Hypnosis, legite, dependable or dangerous?


#1

I am considering seeking a therepist who practice's hypnosis to resurface, expose and outline a couple of spiritual experience's. There are some things I distinctly remember, some forgoting, some blocked, but some so terrifing that I may want a priest to be there. Would a priest even go for this? What are the dangers of this? Thanks, Tim


#2

I personally would stay away from hypnosis… it can be dangerous opening your mind to influence unless you know it’s from God. Regarding spiritual experiences, maybe you could get a good spiritual director?

a potential danger is that having allowed such access to your mind once, it would make you more open to the enemy as well.

But I dont know…

I think if past spiritual experiences are bothering you, sometimes it’s good to just let them all go and not examine them any more, just give them over to God, and not think about them ever again.

God bless


#3

[quote="TOP, post:1, topic:177814"]
I am considering seeking a therepist who practice's hypnosis to resurface, expose and outline a couple of spiritual experience's. There are some things I distinctly remember, some forgoting, some blocked, but some so terrifing that I may want a priest to be there. Would a priest even go for this? What are the dangers of this? Thanks, Tim

[/quote]

The dangers are that you may end up with memories of events that never happened. Hypnosis works, and can create false memories. I doubt you would be able to find a priest and a therapist who would do this (unless it was a priest who is a therapist) due to confidentiality issues.

My suggestion would be to find a priest who would help you through the process of making a whole life confession, starting of course with an examination of conscience.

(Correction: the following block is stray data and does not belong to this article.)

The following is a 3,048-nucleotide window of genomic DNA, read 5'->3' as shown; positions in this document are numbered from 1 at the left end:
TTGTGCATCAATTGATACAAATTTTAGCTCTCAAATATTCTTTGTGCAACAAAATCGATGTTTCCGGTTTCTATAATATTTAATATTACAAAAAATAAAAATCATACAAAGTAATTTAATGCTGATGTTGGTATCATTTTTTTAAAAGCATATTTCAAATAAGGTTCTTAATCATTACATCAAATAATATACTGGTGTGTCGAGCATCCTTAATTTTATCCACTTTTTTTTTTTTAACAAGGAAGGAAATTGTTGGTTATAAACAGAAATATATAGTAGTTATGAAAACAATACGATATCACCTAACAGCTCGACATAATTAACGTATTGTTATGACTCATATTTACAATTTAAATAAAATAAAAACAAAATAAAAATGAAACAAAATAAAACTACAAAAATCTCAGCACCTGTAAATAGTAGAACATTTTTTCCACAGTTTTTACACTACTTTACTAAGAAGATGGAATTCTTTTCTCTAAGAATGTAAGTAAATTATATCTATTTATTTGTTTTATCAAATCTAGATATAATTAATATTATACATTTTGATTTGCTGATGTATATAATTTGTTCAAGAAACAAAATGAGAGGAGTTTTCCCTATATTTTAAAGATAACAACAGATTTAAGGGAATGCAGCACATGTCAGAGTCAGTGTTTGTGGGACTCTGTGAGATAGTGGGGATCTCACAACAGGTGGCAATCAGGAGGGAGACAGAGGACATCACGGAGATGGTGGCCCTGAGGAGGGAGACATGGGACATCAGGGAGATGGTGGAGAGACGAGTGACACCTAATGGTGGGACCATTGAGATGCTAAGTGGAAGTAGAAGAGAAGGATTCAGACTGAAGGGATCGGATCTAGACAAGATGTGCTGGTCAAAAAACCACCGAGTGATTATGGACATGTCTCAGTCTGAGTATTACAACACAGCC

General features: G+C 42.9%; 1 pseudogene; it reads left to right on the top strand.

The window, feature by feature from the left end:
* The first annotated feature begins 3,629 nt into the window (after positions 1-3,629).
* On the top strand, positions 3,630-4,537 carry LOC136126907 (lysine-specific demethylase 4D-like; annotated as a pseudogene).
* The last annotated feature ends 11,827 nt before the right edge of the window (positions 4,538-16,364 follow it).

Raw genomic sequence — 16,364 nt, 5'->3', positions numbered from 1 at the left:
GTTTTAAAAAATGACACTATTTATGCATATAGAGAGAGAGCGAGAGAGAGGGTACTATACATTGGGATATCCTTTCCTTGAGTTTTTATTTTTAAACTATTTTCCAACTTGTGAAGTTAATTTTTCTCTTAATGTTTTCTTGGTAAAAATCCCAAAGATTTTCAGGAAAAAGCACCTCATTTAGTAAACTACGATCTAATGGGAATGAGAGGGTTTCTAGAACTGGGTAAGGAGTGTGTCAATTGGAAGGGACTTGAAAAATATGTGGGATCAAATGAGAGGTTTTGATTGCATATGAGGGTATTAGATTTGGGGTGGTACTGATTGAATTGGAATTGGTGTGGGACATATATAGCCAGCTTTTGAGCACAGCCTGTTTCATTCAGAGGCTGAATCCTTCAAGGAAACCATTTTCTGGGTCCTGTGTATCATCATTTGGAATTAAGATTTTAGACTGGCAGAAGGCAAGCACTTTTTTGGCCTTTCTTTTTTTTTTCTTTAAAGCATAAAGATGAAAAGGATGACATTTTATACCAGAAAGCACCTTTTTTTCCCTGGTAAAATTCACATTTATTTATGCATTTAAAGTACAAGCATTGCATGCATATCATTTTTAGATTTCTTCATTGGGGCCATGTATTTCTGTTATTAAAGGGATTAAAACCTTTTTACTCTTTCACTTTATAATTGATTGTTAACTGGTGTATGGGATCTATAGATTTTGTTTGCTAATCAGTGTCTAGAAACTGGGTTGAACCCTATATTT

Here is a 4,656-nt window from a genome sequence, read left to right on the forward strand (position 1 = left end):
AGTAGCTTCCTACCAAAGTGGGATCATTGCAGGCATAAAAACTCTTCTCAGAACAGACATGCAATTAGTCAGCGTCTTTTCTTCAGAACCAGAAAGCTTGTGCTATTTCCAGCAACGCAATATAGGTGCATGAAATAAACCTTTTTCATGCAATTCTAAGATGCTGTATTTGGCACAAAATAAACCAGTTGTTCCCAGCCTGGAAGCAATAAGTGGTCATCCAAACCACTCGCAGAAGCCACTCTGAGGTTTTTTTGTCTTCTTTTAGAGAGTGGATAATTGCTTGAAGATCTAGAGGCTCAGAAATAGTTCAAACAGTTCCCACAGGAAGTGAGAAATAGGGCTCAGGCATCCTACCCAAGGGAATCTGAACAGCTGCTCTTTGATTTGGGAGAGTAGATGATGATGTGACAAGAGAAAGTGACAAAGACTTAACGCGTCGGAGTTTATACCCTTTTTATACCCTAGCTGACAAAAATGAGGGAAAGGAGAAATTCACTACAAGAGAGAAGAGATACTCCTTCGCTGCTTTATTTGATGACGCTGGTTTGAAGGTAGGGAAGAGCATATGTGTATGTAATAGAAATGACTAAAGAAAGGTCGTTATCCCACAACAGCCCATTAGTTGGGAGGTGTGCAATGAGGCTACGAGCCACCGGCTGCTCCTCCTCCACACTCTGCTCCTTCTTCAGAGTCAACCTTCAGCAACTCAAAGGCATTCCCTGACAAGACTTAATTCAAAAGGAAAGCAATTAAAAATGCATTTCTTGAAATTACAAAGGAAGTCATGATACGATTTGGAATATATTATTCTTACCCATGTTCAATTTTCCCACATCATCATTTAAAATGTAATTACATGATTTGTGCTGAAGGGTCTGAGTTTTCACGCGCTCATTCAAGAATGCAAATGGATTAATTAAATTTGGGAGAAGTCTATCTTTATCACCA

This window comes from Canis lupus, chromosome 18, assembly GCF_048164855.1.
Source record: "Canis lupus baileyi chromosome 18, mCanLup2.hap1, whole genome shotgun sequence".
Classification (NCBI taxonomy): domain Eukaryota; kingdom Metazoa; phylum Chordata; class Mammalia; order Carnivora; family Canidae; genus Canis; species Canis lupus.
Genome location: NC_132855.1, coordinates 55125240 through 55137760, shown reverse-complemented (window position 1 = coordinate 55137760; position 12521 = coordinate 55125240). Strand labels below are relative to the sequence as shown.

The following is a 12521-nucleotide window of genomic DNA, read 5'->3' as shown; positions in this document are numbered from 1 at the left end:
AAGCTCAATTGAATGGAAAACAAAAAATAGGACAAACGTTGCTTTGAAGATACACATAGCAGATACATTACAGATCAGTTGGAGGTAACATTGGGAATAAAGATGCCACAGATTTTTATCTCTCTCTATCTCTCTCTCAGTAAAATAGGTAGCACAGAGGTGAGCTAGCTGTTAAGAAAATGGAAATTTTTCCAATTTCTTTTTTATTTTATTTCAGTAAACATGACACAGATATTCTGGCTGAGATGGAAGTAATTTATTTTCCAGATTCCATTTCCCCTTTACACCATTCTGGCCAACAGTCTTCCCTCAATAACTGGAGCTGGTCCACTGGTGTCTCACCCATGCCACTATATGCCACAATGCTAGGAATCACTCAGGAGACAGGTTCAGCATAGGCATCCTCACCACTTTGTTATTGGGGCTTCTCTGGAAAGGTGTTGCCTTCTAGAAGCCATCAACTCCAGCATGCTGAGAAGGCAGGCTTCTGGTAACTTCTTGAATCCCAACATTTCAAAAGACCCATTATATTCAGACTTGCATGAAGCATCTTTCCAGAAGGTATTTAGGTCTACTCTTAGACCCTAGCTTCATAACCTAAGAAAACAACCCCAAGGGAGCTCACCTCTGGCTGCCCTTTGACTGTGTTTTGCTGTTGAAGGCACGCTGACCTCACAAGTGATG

#4

[quote="CDNowak, post:3, topic:177814"]
My suggestion would be to find a priest who would help you through the process of making a whole life confession, starting of course with an examination of conscience.

[/quote]

It's called a "general confession" and I spent 3 months in the box when I came back to the faith. Totaly illrelevent to the question at hand, but thanks anyways.


#5

Call around, to your diocese and to your seminary, and see if you can find a priest-psychologist-spiritual director who has experience with hypnosis.

That might be the best bet.

In my experience, since priests are celibate, they have a LOT of time to do studying. Many priests have several advanced degrees as well as a lot of experience in areas such as psychology, biblical studies, etc.

So, ask around.


#6

Thanks, may send a feeler to my parish priest who directs me at times. Problem is, we are real short on clergy and their time in this area, as my priest runs 3 churches. Can’t even find a catholic marriage counsoler in my area. 4 years searching for answers and I’m starting to get very, very discouraged.


#7

[quote="TOP, post:6, topic:177814"]
Thanks, may send a feeler to my parish priest who directs me at times. Problem is, we are real short on clergy and their time in this area, as my priest runs 3 churches. Can't even find a catholic marriage counsoler in my area. 4 years searching for answers and I'm starting to get very, very discouraged.

[/quote]

Pray over it.

Seriously.


#8

Interesting to find that 2 Catholic priest’s, one a jesuit, are the fathers of modern hypnotism.